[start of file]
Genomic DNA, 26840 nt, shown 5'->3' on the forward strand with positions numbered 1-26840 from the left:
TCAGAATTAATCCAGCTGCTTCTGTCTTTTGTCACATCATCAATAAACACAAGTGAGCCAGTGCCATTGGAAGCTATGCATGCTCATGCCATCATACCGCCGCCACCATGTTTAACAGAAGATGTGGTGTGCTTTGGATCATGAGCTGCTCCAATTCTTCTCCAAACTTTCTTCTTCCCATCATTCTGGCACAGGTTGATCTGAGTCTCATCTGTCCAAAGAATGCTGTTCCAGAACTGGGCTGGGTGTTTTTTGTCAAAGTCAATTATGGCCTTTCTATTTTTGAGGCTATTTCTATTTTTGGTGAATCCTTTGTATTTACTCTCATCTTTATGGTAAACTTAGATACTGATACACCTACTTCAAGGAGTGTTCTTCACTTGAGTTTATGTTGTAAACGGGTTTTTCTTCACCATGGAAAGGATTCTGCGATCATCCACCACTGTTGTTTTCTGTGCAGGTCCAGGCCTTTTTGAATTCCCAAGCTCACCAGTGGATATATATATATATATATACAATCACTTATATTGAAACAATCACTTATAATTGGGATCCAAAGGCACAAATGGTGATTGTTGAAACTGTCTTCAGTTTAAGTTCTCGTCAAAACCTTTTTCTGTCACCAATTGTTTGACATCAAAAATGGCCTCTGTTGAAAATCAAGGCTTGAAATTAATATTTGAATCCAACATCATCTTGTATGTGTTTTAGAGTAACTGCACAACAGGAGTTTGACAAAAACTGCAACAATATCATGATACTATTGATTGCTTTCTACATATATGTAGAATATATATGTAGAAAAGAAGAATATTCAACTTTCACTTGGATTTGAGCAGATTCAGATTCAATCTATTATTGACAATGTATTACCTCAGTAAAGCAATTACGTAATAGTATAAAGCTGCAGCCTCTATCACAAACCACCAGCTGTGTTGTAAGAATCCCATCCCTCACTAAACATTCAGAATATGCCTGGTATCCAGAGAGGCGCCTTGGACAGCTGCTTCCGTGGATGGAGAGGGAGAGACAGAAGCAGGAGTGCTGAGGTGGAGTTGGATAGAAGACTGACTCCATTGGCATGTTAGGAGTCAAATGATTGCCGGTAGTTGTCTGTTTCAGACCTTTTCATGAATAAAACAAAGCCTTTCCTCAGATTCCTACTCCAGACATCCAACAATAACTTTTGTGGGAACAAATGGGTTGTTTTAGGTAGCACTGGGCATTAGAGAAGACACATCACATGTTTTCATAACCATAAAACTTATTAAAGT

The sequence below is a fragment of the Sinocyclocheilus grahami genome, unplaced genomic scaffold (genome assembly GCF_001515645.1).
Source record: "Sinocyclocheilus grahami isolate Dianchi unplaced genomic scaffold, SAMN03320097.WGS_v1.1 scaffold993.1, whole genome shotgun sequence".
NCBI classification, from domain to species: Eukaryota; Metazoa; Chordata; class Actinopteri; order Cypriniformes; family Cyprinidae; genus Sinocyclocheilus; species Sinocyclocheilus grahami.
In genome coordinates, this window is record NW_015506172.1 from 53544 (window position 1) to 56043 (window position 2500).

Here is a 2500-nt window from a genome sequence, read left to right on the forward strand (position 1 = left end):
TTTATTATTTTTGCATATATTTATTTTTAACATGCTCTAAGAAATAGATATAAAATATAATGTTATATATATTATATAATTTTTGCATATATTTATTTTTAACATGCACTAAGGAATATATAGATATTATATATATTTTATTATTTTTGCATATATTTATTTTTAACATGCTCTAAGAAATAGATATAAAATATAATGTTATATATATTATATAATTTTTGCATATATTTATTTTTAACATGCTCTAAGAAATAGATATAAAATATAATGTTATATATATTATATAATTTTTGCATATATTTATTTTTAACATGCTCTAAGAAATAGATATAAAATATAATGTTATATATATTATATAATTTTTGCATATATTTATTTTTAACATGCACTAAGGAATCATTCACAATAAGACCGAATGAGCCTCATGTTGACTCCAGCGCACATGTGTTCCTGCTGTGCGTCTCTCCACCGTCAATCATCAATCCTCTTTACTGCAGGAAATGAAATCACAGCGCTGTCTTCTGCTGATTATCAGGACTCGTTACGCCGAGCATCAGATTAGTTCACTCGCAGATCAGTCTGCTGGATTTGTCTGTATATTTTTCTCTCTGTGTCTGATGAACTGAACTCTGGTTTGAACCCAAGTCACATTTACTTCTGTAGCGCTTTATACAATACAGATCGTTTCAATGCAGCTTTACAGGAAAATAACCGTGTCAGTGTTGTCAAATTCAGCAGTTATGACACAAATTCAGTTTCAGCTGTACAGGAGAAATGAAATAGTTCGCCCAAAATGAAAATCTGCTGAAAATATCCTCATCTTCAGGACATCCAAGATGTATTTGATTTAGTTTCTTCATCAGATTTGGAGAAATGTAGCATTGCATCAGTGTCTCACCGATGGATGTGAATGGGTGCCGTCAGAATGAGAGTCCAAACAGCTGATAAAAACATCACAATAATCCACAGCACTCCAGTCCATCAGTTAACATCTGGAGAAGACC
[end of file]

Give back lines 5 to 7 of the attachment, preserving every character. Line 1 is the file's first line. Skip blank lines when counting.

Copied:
NCBI classification, from domain to species: Eukaryota; Metazoa; Chordata; class Actinopteri; order Cypriniformes; family Cyprinidae; genus Sinocyclocheilus; species Sinocyclocheilus grahami.
In genome coordinates, this window is record NW_015506172.1 from 53544 (window position 1) to 56043 (window position 2500).

Here is a 2500-nt window from a genome sequence, read left to right on the forward strand (position 1 = left end):